Abstract: Towards an Integrative Self: A Digital Photo Elicitation Study of Intersectional Sexual and Gender Minority Youth in Canada Using Constructivist Grounded Theory (Society for Social Work and Research 26th Annual Conference - Social Work Science for Racial, Social, and Political Justice)

Towards an Integrative Self: A Digital Photo Elicitation Study of Intersectional Sexual and Gender Minority Youth in Canada Using Constructivist Grounded Theory

Friday, January 14, 2022
Marquis BR Salon 13, ML 2 (Marriott Marquis Washington, DC)
* noted as presenting author
Shelley Craig, PhD, Professor, University of Toronto, Toronto, ON, Canada
Andrew Eaton, PhD, Assistant Professor, University of Regina, Saskatoon, SK, Canada
Alexa Kirkland, MSW, Social Worker, University of Toronto, ON, Canada
Rachael Pascoe, MSW, RSW, PhD Student, University of Toronto, Toronto, ON, Canada
Shelley Craig, MSW, Social Worker, University of Toronto, Toronto, ON, Canada
Background: Sexual and gender minority youth (SGMY) experience unique challenges related to identity and disclosure, face elevated risks of harm and poor health outcomes compared to their peers, and cope and build resilience in vibrant ways. Qualitative research has not fulsomely explored the risk, resilience, and identity intersections that impact SGMY wellbeing, especially for the most vulnerable.

Methods: This digital photo elicitation study, titled QueerVIEW, utilized a constructivist grounded theory framework to explore the intersectional identity experiences of SGMY in Ontario, Canada. SGMY (aged 14-29) from understudied priority populations consisting of youth identifying as trans and gender diverse (TGD), newcomers, or experiencing homelessness, or child welfare involvement were recruited through social media. Following an online eligibility screening survey, participants submitted fifteen digital photos that included representations of: a) who they were their online and offline lives; b) how others may perceive them online and offline; c) barriers and challenges to self-expression; and d) faciltators of strength and self-expression. Participants then attended individual interviews via Zoom that followed a semi-structured protocol that integrated their photos and included questions on participants’ personal meanings of intersectionality and resilience, perceptions of online and offline lives, and how they navigate adversity. The ‘share screen’ feature was used by the interviewers to display participant photos and ask probing questions about participants’ narratives and emotions about the image. Interviews were video recorded via Zoom, and the recordings were transcribed. Constructivist grounded theory was employed by a coding team of seven interdisciplinary students and community members for multimodal analysis of photos, interview video, and interview transcript. Triangulation, an audit trail, and member checking were employed to support the trustworthiness of the data.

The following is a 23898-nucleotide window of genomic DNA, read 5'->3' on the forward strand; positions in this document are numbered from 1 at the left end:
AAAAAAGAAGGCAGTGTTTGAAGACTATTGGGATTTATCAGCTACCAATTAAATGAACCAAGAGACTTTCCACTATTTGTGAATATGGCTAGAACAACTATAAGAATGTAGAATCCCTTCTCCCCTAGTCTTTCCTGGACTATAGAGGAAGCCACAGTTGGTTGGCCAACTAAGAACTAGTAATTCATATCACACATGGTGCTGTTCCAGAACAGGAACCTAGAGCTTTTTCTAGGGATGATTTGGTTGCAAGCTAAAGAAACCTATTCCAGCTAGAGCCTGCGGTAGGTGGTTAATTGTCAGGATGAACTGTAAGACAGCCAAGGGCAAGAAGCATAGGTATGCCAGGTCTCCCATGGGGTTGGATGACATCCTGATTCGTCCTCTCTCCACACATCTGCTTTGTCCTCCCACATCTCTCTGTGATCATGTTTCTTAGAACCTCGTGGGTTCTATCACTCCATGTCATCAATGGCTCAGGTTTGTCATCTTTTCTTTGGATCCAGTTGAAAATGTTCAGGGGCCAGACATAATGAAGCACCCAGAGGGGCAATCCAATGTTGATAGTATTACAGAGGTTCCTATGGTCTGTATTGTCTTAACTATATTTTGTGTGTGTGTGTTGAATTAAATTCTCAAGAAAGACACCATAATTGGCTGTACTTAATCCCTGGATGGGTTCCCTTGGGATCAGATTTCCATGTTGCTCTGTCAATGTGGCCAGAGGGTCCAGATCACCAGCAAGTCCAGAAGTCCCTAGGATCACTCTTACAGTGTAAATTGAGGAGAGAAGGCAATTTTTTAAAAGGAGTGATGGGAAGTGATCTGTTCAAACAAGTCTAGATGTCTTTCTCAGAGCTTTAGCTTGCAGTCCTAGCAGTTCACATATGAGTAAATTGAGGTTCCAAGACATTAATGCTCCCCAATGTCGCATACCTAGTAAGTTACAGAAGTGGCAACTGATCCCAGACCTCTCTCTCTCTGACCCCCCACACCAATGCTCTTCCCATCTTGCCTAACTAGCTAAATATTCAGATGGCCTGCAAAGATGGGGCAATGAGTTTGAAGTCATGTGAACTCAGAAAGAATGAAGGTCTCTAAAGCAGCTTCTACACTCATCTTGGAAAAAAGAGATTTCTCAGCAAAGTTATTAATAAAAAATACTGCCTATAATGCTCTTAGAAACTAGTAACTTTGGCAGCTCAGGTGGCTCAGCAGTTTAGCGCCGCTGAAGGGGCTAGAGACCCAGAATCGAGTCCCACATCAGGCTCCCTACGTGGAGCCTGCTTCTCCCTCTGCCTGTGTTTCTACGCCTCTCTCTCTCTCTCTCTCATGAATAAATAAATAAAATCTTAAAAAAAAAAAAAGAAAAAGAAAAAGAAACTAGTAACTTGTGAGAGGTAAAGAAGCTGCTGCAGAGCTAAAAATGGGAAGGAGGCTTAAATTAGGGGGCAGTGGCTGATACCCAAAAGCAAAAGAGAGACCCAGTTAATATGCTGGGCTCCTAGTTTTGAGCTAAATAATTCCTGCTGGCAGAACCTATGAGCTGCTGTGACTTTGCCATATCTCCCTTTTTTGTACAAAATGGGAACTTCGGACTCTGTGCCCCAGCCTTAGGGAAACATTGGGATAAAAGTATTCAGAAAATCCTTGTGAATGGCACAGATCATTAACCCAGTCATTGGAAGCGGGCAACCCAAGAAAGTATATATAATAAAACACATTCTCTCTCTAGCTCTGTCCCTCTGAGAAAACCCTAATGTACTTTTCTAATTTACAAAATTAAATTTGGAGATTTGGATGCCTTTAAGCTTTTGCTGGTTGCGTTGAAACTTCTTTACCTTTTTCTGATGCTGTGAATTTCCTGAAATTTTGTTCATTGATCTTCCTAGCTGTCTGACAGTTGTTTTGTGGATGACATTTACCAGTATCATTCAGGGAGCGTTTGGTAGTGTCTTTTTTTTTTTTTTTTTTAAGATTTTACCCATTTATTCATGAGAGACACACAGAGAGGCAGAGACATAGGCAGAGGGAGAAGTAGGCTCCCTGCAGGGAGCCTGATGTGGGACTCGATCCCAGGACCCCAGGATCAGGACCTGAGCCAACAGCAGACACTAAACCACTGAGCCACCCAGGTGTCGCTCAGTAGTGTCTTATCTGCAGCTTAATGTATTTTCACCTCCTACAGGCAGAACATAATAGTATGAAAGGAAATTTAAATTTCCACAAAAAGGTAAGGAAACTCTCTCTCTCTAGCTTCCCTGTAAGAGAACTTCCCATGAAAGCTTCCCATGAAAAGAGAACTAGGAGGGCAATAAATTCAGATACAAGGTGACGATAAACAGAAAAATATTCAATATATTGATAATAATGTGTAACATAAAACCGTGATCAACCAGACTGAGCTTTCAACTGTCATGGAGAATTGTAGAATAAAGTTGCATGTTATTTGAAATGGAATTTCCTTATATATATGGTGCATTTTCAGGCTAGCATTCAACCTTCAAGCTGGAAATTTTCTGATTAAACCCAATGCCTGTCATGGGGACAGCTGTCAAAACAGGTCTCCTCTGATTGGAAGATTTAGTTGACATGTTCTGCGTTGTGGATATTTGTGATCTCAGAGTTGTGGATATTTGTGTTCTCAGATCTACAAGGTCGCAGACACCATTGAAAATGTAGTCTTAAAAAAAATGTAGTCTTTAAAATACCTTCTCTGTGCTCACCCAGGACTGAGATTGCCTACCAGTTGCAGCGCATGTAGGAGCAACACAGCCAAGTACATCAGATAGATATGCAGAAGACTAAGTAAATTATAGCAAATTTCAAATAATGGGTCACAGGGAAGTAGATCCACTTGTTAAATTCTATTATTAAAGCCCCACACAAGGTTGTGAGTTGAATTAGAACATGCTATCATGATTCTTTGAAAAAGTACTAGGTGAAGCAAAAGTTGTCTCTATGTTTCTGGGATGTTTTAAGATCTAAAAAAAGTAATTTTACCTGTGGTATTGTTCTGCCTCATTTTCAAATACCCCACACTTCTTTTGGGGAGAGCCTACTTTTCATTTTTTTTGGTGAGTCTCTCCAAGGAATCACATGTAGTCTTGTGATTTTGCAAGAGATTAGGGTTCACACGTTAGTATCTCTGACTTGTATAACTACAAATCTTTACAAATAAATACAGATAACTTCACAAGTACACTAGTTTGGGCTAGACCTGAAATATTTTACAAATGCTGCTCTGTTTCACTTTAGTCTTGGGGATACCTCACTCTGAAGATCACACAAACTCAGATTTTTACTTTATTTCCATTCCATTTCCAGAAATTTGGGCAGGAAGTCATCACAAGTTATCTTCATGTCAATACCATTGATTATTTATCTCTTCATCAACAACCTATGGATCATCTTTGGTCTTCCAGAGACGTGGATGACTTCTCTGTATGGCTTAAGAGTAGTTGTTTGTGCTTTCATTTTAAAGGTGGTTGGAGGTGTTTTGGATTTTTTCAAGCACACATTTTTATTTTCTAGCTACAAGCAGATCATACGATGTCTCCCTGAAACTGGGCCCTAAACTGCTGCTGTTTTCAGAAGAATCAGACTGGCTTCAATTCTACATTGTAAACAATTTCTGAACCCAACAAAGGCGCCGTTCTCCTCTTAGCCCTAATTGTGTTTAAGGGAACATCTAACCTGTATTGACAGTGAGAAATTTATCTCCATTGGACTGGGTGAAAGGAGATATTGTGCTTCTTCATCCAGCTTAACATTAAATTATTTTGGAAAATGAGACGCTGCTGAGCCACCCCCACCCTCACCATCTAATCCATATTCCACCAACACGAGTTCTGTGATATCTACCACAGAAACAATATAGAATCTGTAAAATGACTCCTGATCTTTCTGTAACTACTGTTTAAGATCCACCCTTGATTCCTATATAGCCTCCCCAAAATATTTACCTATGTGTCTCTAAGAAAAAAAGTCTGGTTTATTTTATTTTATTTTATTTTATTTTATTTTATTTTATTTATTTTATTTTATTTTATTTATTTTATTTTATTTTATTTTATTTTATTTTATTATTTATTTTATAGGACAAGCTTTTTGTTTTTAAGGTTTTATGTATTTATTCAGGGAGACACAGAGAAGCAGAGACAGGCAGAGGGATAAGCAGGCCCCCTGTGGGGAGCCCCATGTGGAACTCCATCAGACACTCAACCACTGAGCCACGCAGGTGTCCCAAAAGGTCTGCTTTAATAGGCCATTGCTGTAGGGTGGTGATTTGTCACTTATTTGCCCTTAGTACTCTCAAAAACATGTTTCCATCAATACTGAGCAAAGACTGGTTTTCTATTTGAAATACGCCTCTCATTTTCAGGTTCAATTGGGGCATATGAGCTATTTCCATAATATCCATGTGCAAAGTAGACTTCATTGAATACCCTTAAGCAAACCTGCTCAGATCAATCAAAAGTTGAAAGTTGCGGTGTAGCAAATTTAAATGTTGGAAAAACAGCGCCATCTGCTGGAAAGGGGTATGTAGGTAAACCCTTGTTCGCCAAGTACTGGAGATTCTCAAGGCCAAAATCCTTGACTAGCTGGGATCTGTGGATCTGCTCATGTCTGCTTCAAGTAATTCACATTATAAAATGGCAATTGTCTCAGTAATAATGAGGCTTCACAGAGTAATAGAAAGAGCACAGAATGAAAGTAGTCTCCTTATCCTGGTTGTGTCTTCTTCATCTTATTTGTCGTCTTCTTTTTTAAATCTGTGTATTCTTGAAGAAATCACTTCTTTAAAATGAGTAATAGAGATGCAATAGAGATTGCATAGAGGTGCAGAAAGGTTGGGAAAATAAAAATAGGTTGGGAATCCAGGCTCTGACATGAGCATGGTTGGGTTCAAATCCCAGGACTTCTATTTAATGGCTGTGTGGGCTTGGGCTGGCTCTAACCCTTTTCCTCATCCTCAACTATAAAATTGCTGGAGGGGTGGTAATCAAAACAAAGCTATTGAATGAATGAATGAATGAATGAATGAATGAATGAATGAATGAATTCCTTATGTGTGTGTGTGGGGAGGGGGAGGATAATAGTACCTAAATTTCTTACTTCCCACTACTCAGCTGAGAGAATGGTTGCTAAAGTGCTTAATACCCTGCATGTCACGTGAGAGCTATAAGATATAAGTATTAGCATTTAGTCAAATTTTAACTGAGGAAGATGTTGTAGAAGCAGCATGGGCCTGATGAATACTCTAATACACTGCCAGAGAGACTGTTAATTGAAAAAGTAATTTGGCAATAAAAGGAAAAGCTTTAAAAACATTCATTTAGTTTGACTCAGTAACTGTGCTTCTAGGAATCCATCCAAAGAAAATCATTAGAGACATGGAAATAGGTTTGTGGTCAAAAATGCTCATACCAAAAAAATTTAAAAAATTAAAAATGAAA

Results: From the priority populations, participants (n=30; Mean age=21.37) identified as TGD (40%), newcomers (60%), had experienced homelessness (40%) or child welfare involvement (27%) with over half (53%) identifying with two or more high risk groups. A model showing how participants work towards an integrative self emerged as SGMY described various offline and online processes that contributed to how they were becoming authentic and “whole” versions of themselves. These processes assisted youth in embracing their diverse identities in ways that promote their integrative self. The model contains themes of reflecting and knowing, discrimination and intersectional challenges, connecting, performing, curating, coping, (re)defining and (re)creating, and growing and being. Sub-themes of the impact of family dynamic and values, mental health and trauma, and the cathartic benefit from advocacy and leadership offered additional insight. Participant images were captured in a digital gallery as a resilience enhancement product. Visuals (stills, clips, model) will be shared to illustrate results.

Conclusion: The use of digital photo elicitation methods through this study that prioritized participation from SGMY with multiply marginalized experiences and identities resulted in a complex and in-depth understanding of the ways they navigate their online and offline environments and actively work toward a more authentic and integrated sense of self. SGMY’s vibrant contributions highlighted their intersectional resilience that can provide guidance for social work research and practice.